• A full set of 10 Marilyn Monroe screenprints sold in May 2021 for over $3 million USD, and a full set of Endangered Species sold in March 2021 for over $4 million USD
  • Warhol’s Death and Disaster series is among his best-known work – a piece from this series, Silver Car Crash (Double Disaster), set the record price for a Warhol at auction, selling in November 2013 for over $105 million USD

Top Results at Auction

“Silver car crash (Double disaster)” (1963), silkscreen ink and spray paint on canvas, 105 x 164 1/8 in. Sold at Sotheby’s New York: 13 November 2013 for $105,445,000
“Silver car crash (Double disaster)” (1963), silkscreen ink and spray paint on canvas, 105 x 164 1/8 in. Sold at Sotheby’s New York: 13 November 2013 for $105,445,000
“Triple Elvis” (1963), silkscreen ink and silver paint on canvas, 82 x 69 in. Sold at Christie’s New York: 12 November 2014 for $81,925,000
“Triple Elvis” (1963), silkscreen ink and silver paint on canvas, 82 x 69 in. Sold at Christie’s New York: 12 November 2014 for $81,925,000
“Green Car Crash (Green Burning Car I)” (1963), synthetic polymer, silkscreen ink and acrylic on linen, 90 x 80 in.  Sold at Christie’s New York: 16 May 2007 for $71,720,000
“Green Car Crash (Green Burning Car I)” (1963), synthetic polymer, silkscreen ink and acrylic on linen, 90 x 80 in. Sold at Christie’s New York: 16 May 2007 for $71,720,000
“Four Marlons” (1966), silkscreen ink on unprimed linen, 81 x 65 in.  Sold at Christie’s New York: 12 November, 2014 for $69,605,000
“Four Marlons” (1966), silkscreen ink on unprimed linen, 81 x 65 in. Sold at Christie’s New York: 12 November, 2014 for $69,605,000

Comparable Paintings Sold at Auction

“Electric Chairs (Set of 10)” (1971), color screenprints, 35 1/2 x 48 in. Sold at Christie’s New York: 13 November 2014 for $629,000 USD
“Electric Chairs (Set of 10)” (1971), color screenprints, 35 1/2 x 48 in. Sold at Christie’s New York: 13 November 2014 for $629,000 USD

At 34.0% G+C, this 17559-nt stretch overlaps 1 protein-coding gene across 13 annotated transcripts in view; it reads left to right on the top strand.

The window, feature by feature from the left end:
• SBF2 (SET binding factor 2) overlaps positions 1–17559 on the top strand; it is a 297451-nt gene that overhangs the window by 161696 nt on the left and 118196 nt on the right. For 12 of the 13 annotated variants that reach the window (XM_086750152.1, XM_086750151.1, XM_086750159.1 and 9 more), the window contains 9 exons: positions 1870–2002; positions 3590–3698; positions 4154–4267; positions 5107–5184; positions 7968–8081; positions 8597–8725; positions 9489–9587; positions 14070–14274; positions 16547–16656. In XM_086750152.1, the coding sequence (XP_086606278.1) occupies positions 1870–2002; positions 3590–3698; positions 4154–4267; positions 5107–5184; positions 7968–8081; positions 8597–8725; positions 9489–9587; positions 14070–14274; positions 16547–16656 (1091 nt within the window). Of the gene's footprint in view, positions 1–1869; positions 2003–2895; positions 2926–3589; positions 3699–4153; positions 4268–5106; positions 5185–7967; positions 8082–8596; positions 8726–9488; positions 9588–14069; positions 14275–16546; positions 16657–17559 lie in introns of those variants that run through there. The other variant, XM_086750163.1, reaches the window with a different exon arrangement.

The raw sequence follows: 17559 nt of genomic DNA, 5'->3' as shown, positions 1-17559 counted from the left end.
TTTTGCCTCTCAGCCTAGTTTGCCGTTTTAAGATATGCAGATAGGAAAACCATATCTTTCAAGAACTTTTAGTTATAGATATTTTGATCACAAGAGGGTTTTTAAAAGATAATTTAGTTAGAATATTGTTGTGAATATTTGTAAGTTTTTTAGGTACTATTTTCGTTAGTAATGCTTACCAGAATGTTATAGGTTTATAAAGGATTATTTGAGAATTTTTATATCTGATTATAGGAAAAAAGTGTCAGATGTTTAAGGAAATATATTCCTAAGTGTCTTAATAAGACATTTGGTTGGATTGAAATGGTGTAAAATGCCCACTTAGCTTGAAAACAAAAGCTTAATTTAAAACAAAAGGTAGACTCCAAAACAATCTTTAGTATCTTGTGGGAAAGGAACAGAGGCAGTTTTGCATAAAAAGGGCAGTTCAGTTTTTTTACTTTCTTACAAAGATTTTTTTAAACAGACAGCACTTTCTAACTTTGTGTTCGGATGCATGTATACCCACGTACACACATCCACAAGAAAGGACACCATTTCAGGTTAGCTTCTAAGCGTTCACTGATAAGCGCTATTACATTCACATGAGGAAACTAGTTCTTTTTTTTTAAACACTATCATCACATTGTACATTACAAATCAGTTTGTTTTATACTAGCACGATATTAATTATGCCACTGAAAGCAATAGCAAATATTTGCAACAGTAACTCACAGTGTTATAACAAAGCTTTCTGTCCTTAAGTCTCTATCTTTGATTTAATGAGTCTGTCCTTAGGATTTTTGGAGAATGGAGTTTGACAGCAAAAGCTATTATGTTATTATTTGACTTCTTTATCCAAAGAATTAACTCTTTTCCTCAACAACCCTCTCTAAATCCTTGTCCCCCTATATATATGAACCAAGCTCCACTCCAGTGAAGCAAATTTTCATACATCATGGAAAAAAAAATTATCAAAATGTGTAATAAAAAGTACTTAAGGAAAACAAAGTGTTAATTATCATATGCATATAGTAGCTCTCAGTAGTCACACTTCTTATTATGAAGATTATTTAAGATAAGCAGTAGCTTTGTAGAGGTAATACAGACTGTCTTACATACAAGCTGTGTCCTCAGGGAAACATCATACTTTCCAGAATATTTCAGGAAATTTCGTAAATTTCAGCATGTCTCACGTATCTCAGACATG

• Another full set of 10 Electric Chairs from 1971
  • Sold for $629,000 seven years ago, and the Warhol market has grown
“Endangered Species (F.
“Endangered Species (F. & S. II.293-302)” (1983), screenprint in colors, 38 x 38 in. each. Sold at Sotheby’s London: 17 March 2021 for $4,054,729 USD
  • A full set of screenprints from Warhol’s celebrated “Endangered Species” series
  • This recent sale from March 2021 shows a strong market for full sets of screenprints
“Marilyn Monroe (Marilyn)” (1967), screenprint on paper in colors, 36 x 36 in. each. Sold at Christie’s New York: 14 May 2019 for $3,855,000 USD
“Marilyn Monroe (Marilyn)” (1967), screenprint on paper in colors, 36 x 36 in. each. Sold at Christie’s New York: 14 May 2019 for $3,855,000 USD
  • Another strong result for a full set of screenprints, depicting one of Warhol’s most famous subjects
  • Full sets from major series command high prices at auction
“Big electric chair” (1967-1968), acrylic and silkscreen ink on canvas, 54 x 74 in. Sold at Sotheby’s New York: 14 May 2014 for $20,437,000 USD
“Big electric chair” (1967-1968), acrylic and silkscreen ink on canvas, 54 x 74 in. Sold at Sotheby’s New York: 14 May 2014 for $20,437,000 USD
  • This single “Electric Chair” painting sold for over $20.4 million at auction seven years ago, and the Warhol market has grown
  • Works from Warhol’s “Death and Disaster” series perform well at auction
  • Strong result for an “Electric Chair” at auction
“Let everyone else decide if it’s good or bad, whether they love it or hate it. While they are deciding, make even more art.” – Andy Warhol

Image Gallery

Additional Resources

Explore the 2018-2019 retrospective exhibition at the Whitney Museum of American Art, Andy Warhol – From A to B and Back Again, which featured Electric Chairs screenprints
Read the 2019 Forbes article “More Than 30 Years Since Andy Warhol’s Death, His Works Remain Highly Collectible And Recession-Proof” by Y-Jean Mun-Delsalle
Tour the 2020 Andy Warhol exhibition at the Tate Modern, which featured examples from the Death and Disaster series, with curators Gregor Muir and Fiontán Moran

Inquire

Inquire - Art Single

Other Works by Andy Warhol

You May Also Like